About a year after the release of Prince’s Dirty Mind album, Music industry publication Billboard attempted to answer the question “What is Black music” by creating a Black Singles chart.
Reductionist tactics like Billboard’s are worthy of a lengthy post, but I’ll say only this for now: Black creatives and their output over the years have suffered from a crisis of identity or an assault against their respective existences. I’ll let you figure out if these crises have been driven by marketing convenience or some other intention …
Which brings up another reason to praise Prince’s contributions to music: he fought, and won, creative battles against the industry and its market, which made entry easier for Black musicians like Janelle Monae and many others.
This background stayed in my mind when I compiled my list of nine Prince albums I tend to keep in high rotation. Any omissions are no reflection of the quality of Prince’s other works, nor the number of recordings sold. The Brother released many great albums. Aside from the first album mentioned, my choices are in no particular order.
With the qualifying remarks out of the way, read on …
SIGN O’ THE TIMES (1987)
There was never a struggle in my head to choose my favorite Prince album. SOTT has consistently kicked my backside slowly with its brooding production, lyrical symbols and imagery. The album not only became Prince’s boldest social statement of his career at the time, but the release also provided one of the most comprehensive shape-shifting tours of American music history without ever once sounding unfocused or tacky. I’m sure he surprised many with the title track, which has a Hip Hop-ready beat; the continent-hopping, guitar-driven intensity of “The Cross” and the Retro-Soul styling of “Adore.” A perfect album.
Prince’s most revealing view inside his world for Pop listeners prior to Purple Rain‘s entry to the world. Fans of 80s rock forms were slayed by tracks like “Little Red Corvette” — a song that’s not about a car or even a woman, per se — while Funk lovers received their fill with “D.M.S.R.” “All the Critics Love U in New York” dared you to find a label to attach.
What was the libidinously nasty Prince’s 1981 answer to the Moral Majority, the dawning of Reaganism, the threat of nuclear war and the murders of our Black boys? A poetic device for social justice shrouded in layers of sexual icons, as well as Innovative Afro-Synth, Rock and Funk flavors. Meanwhile, the critics want you to pay close attention to Prince’s inappropriate use of mascara…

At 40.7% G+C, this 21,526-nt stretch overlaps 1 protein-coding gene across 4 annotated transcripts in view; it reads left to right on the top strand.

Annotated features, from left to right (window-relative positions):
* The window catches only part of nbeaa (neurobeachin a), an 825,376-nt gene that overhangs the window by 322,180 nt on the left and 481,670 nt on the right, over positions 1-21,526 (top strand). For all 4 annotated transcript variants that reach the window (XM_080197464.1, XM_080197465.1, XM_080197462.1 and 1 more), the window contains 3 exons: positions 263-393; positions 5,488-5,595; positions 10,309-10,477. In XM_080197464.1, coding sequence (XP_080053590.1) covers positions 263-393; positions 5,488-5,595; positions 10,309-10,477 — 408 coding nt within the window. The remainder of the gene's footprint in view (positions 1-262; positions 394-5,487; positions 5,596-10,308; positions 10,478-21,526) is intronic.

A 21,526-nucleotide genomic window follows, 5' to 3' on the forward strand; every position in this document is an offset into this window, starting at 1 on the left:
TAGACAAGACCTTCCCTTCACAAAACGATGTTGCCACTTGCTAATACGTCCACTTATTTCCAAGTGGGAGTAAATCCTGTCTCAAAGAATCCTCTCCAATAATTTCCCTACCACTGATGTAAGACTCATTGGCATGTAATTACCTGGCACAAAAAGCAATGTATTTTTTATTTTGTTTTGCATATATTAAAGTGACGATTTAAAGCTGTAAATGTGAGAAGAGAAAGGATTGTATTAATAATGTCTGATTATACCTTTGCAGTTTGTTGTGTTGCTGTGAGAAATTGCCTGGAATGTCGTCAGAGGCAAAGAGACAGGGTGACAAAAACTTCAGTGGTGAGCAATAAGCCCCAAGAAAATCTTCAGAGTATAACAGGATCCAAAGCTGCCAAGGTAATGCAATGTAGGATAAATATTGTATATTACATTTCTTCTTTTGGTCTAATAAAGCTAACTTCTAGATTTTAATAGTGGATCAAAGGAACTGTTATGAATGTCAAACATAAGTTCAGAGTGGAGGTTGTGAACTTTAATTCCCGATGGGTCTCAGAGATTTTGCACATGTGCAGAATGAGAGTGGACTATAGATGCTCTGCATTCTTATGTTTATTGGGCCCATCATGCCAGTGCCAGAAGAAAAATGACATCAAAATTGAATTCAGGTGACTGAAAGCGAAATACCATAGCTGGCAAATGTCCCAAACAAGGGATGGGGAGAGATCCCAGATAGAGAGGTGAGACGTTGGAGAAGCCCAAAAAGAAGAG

AROUND THE WORLD IN A DAY (1985)
Anyone who calls this set a Beatles album is a lazy listener, or they only chose to look at the cover and listen to “Paisley Park.” Although I think of this follow-up to Purple Rain as an Afro-Psychedelia Soul album disguised as trippy Pop, I can understand how people who were introduced to Prince through the previous album can have a Whiskey-Tango-Fox-Trot moment. “Relax and listen. It’s all good” is the best advice I can offer.
To interpolate a Nikki Giovanni lyric, Prince is so infinitely badazz that even his mistakes are on point. His publicly-judged hasty replacement to the shelved Black Album is a nonstop 45-minute funk-n-grind story of God, love, sex, self and empowerment. In what I consider #PrinceProblems, the astral expectations set by his earlier albums, coupled with people’s habitual pattern of judging an album by its nude cover caused them to sleep on a solid set. But if your world says “falling off” is an album that only reaches the far edge of Milky Way goodness instead of Andromeda and beyond …
DIRTY MIND (1981)
I call the album Roots Prince, Vol. 3 for the way a retrospective listen to this and Prince’s two earlier releases can form a manifesto of sorts for what the superstar-in-waiting would build from years later. Dirty Mind keeps the sexy, thumping New Wave Funk party going from beginning to end without a slow song for a break, but with a sprinkling of messages against prejudice and war.
Roots Prince, Vol. 2 provides early proof that the teenaged star views Rock (“Bambi”) and Funk (“I Wanna Be Your Lover”) on the same continuum while many of his peers viewed them as separate worlds, or even sources of racial and cultural conflict.
Come on, who else other than Prince made the funkiest song of 1986 that NOT HAVE ANY BASS IN IT? “Kiss” shows Prince was operating on a different level from the rest of us humans. The rest of the album shows similarly engaging arrangements. “Sometimes it Snows in April” is a heart-tugger.
FOR YOU (1978)
Roots Prince, Vol. 1 is an impressive debut for the 18-year old who embraced the R&B and Disco sounds of the time without being trapped by them. When compared with Prince’s eventual evolution, he sounds amusingly innocent here.